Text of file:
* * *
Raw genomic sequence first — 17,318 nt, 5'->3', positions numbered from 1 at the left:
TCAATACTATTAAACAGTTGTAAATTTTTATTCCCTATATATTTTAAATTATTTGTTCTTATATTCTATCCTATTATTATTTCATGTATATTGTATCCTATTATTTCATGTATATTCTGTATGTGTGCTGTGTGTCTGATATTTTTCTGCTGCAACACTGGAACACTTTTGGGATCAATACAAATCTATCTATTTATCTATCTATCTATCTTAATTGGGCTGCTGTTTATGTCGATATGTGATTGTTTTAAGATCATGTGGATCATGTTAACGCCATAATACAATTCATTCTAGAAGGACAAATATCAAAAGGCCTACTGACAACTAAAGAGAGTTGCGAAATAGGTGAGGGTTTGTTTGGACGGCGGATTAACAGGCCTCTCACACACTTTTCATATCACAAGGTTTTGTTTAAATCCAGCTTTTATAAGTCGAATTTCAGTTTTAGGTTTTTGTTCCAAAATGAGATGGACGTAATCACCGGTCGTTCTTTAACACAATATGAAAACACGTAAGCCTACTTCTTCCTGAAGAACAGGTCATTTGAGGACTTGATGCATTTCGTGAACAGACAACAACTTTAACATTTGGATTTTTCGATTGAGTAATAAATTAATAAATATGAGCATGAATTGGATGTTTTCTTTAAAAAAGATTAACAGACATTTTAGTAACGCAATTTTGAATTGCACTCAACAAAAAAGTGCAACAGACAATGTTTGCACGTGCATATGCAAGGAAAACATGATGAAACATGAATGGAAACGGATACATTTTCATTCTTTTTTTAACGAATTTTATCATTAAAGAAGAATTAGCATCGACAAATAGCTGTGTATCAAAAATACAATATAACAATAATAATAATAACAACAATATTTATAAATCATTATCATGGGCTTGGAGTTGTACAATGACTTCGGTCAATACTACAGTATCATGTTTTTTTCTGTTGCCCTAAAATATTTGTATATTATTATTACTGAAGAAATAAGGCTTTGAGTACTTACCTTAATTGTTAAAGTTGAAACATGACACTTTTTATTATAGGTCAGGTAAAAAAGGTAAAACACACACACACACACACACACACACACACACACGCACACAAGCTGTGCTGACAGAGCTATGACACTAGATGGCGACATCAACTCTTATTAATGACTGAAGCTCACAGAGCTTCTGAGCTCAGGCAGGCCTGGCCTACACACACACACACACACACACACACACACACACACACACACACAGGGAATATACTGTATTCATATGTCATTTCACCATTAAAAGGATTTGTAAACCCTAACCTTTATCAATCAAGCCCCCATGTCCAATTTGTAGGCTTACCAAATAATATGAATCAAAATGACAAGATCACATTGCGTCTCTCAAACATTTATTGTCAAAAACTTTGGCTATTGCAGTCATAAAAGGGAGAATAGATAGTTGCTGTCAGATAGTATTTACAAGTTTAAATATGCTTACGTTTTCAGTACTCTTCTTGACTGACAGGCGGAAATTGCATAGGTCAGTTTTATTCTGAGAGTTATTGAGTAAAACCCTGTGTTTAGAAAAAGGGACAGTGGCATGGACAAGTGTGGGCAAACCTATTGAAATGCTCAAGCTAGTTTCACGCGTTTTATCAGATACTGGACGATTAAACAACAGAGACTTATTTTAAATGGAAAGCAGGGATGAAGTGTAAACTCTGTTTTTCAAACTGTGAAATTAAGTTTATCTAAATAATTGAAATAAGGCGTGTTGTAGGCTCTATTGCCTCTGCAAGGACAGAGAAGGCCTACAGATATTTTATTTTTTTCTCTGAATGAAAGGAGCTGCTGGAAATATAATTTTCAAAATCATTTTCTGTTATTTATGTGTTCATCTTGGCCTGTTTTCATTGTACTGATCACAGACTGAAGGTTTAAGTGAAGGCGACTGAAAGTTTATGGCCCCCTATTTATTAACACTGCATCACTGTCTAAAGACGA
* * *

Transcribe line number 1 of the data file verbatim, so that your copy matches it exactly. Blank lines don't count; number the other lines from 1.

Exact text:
Raw genomic sequence first — 17,318 nt, 5'->3', positions numbered from 1 at the left: